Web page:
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#Storyteller: Episode 118 with Carolina Hurricane’s Dan LaTorraca

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He calls it the three P’s: people, process, and planning.

These are Dan LaTorraca’s keys to success. As the Senior Director of Marketing for NHL’s Carolina Hurricanes, these are the principles he’s following as LaTorraca and his team get closer to the NHL’s return to the ice. The Canes will play on August 1st in the first NHL game since March 12, the start of a revamped 24-team playoff format.

“From a fan engagement standpoint, it’s what can we take that is special about being at the game, and what can we do to put that on social?” asked LaTorraca. “Is there a way to make a t-shirt toss possible on social media? Are there ways to use our fans and their passion from their couches, or their cell phone videos? Is there a way to leverage something like that and weave it into our content strategy?”

Leading up to puck drop, Dan joins this episode of #Storyteller to chat about how they’re planning to engage fans watching from home, their content strategy for the last 4 months even without live hockey, and how they turned a commentator calling the team ‘a bunch of jerks’ into a marketing hat-trick.

 
On engaging fans during the playoffs:

I do firmly believe that challenge and adversity and limitation do help breed creativity. So our team is constantly talking and ideating and looking at what other people are doing and trying to leap off that to come up with other ideas of how we can engage our fans. We like to keep it simple with a lot of what we do. We think the more complicated things get, the less fans will buy in and understand and adopt it. So there are certain things, the basics, that we’ll do for our normal storytelling. We’ll try to keep that as normal as possible and produce opportunities and inventory for sponsorship sales and all that. From a fan engagement standpoint, it’s what can we take that is special about being at the game, and what can we do to put that on social? Is there a way to make a t-shirt toss possible on social media? Are there ways to use our fans and their passion from their couches, or their cell phone videos, is there a way to leverage something like that and weave it into our content strategy? … Giving our fans a voice and making our fans feel a part of this, that’s what we want to be the ultimate goal. Our fans are with us, and we’re with them. We appreciate and are thankful for their passion.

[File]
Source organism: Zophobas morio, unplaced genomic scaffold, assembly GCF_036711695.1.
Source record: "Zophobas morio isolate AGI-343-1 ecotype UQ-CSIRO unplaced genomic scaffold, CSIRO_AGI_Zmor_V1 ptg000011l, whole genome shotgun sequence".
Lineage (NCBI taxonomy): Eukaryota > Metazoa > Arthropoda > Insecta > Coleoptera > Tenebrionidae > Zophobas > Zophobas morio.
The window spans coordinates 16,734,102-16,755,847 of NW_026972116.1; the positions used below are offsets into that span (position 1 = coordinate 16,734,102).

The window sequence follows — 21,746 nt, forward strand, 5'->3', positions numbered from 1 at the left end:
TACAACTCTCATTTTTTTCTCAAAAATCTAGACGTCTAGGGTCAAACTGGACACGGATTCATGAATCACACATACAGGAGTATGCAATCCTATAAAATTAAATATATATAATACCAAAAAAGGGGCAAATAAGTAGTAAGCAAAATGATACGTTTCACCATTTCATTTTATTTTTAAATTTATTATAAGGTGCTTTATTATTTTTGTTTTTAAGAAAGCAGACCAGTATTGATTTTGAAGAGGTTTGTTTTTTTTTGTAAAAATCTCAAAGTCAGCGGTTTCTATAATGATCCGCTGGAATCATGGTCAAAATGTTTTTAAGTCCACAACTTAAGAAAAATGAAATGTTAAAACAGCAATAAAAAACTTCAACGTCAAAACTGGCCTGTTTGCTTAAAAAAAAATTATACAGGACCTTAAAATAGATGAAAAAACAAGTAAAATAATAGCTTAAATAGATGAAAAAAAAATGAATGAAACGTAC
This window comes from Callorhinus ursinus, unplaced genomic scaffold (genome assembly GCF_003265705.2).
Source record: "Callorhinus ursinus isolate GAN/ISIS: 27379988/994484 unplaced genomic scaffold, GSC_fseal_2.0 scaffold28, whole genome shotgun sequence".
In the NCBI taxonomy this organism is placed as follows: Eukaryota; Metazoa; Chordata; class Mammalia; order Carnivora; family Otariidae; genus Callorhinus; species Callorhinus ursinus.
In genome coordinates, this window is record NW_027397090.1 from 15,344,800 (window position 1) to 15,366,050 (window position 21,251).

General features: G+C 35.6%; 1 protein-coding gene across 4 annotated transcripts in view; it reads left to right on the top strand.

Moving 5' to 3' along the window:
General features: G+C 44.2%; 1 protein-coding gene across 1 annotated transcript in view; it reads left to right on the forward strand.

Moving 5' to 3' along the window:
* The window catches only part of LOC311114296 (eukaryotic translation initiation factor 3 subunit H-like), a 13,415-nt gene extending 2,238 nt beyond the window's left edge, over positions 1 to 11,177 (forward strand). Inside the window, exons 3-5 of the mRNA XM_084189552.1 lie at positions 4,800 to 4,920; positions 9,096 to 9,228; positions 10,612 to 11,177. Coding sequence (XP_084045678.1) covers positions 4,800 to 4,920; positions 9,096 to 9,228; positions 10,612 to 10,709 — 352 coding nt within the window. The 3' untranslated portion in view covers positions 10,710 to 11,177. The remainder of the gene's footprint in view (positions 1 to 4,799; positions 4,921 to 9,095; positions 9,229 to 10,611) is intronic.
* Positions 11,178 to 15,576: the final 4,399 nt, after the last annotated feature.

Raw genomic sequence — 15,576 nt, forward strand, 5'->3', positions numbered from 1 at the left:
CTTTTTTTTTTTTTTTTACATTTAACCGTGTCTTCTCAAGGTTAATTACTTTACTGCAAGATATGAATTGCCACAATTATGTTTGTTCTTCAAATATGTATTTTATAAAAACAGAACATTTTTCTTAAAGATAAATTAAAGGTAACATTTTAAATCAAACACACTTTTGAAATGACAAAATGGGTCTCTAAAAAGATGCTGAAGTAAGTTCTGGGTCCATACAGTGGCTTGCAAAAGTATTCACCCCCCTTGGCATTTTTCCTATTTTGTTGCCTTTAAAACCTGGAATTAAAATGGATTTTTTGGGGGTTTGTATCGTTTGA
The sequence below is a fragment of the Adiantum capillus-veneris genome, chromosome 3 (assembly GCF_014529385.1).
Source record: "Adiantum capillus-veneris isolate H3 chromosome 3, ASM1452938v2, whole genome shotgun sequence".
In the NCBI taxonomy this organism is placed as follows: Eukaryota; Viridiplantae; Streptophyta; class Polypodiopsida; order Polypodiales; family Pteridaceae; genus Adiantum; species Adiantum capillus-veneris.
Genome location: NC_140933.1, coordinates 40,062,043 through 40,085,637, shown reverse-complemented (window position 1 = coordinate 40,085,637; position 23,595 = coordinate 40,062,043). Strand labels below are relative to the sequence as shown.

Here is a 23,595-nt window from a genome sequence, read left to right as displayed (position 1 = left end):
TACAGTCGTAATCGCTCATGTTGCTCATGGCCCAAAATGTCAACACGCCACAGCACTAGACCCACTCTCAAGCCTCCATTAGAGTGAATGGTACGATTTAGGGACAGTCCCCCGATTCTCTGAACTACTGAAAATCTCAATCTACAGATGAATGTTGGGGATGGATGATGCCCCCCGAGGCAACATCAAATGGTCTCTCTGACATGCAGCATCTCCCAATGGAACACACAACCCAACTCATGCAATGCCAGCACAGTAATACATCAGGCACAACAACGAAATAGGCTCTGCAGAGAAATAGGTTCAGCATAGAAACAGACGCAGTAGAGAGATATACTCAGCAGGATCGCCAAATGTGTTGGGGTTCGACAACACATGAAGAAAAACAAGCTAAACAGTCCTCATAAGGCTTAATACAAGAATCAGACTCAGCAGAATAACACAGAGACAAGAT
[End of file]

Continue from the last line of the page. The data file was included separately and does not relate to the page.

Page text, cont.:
On building a relationship with your fans:

Sports fandom and passion is about a sense of community and belonging. It’s really important to leverage what properties and platforms we have at our disposal, as part of a marketing and communications department, to build that relationship. That’s something that being engaging and incredibly responsive, answering as many fans as we can, that strategy worked at the Panthers. That strategy worked at the Nets. And that strategy has worked at the Canes. That’s something that I think some corporations and brands may fail to understand the value of using social as a tool to speak with, other than at…it’s the most important thing you can do is truly invest in building a relationship with your fans and your audience. That’s knowing them. That’s understanding, that’s listening, that’s taking notes.

On why the team called themselves ‘a bunch of jerks’:

Nothing galvanizes a fanbase like media criticizing your team when they are dominating. It puts this chip on the shoulder of everyone and it connects everybody. I saw that happening and unfolding in real time, and it was an opportunity we just had to take… Don Cherry went on this rant, this really, really angry rant about these storm surge celebrations, and called us a bunch of jerks. The light bulb went off right there for our team. It was like this is a gift. The first thing I did is I changed our Twitter bio to say ‘we’re a bunch of jerks’. The goal there was we wanted other people to notice that we had acknowledged it, without us just acknowledging it head on. The way Twitter’s algorithm worked at the time, and it still kind of does, is people would screen cap it, and maybe tag us in that Tweet, and we would like that Tweet. So that would filter to people’s feeds without us ever having to make a single Tweet to acknowledge it. It was just there, and just cooking up the whole game.

 

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